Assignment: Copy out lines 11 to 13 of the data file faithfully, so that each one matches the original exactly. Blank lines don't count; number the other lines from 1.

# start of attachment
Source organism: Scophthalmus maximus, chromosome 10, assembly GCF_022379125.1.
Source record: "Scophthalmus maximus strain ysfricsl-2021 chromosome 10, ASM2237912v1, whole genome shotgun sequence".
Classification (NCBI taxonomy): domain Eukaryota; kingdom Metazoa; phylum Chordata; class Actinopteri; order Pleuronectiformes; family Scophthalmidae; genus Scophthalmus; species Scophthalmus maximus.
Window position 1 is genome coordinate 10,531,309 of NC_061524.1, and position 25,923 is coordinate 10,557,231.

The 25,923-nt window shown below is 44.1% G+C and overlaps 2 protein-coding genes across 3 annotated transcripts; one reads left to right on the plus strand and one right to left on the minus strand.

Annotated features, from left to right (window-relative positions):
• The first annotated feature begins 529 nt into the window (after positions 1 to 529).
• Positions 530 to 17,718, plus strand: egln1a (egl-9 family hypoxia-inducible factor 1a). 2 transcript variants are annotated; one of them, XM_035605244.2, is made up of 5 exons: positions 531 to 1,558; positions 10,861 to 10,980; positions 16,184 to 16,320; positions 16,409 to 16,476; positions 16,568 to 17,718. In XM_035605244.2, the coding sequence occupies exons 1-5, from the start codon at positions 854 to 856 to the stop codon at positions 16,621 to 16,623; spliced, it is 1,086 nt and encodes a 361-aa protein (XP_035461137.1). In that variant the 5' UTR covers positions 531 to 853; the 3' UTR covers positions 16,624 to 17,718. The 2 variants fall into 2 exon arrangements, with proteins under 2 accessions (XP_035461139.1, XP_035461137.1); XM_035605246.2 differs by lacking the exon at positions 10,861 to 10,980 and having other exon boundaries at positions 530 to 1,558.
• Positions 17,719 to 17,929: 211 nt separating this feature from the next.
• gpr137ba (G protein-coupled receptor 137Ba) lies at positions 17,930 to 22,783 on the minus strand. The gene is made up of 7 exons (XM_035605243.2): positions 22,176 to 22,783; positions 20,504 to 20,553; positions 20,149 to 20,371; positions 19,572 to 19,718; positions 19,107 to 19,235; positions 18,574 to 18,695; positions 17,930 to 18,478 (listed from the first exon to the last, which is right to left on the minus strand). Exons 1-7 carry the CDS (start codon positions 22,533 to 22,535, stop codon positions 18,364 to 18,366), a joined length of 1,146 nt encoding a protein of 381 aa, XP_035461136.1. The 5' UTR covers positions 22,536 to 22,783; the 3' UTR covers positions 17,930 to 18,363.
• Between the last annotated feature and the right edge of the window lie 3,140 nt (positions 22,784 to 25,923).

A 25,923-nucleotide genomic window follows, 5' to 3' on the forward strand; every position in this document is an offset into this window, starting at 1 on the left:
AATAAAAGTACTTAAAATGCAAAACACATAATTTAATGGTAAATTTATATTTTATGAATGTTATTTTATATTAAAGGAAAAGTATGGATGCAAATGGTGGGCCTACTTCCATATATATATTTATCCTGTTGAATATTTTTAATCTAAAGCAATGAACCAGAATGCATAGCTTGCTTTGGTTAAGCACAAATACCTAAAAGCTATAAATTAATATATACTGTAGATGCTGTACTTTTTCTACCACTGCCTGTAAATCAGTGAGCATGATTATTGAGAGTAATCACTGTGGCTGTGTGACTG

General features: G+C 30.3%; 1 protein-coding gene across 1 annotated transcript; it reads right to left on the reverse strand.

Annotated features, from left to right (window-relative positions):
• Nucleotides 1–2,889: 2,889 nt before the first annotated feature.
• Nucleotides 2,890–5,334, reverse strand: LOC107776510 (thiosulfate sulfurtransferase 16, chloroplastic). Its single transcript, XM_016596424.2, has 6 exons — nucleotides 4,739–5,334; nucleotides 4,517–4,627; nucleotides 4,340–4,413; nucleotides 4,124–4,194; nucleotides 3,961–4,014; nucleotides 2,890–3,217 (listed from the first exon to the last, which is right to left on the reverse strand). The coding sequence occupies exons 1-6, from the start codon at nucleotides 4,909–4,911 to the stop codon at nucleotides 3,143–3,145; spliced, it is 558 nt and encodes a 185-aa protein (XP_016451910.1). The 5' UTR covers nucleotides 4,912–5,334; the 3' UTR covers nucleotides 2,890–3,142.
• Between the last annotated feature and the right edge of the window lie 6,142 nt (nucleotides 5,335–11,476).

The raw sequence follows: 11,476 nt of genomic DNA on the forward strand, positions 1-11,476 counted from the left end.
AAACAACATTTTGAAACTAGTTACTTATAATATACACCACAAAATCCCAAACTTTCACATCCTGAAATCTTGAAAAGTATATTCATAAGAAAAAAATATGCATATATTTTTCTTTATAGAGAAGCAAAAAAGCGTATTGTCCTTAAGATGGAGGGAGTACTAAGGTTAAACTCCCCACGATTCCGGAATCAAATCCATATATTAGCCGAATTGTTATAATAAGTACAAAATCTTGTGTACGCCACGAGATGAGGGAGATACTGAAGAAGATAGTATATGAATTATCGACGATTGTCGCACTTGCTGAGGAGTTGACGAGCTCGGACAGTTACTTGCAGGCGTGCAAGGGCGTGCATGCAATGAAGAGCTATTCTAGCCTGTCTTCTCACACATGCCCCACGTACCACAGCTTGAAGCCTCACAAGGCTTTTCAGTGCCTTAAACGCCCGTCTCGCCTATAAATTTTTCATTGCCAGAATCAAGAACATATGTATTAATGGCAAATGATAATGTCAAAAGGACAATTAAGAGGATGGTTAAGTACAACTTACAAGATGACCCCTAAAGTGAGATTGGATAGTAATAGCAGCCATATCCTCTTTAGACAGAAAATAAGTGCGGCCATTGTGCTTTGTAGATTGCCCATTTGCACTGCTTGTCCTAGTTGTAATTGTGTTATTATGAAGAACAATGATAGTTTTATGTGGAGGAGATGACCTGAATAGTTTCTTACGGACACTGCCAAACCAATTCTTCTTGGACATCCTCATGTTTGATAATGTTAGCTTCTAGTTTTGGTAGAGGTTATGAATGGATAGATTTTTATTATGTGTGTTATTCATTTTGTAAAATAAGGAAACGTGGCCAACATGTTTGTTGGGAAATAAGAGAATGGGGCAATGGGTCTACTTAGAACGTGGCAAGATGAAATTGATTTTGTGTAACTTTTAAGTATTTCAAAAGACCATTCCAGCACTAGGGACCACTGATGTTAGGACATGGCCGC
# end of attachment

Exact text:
• Between the last annotated feature and the right edge of the window lie 3,140 nt (positions 22,784 to 25,923).

A 25,923-nucleotide genomic window follows, 5' to 3' on the forward strand; every position in this document is an offset into this window, starting at 1 on the left:
AATAAAAGTACTTAAAATGCAAAACACATAATTTAATGGTAAATTTATATTTTATGAATGTTATTTTATATTAAAGGAAAAGTATGGATGCAAATGGTGGGCCTACTTCCATATATATATTTATCCTGTTGAATATTTTTAATCTAAAGCAATGAACCAGAATGCATAGCTTGCTTTGGTTAAGCACAAATACCTAAAAGCTATAAATTAATATATACTGTAGATGCTGTACTTTTTCTACCACTGCCTGTAAATCAGTGAGCATGATTATTGAGAGTAATCACTGTGGCTGTGTGACTG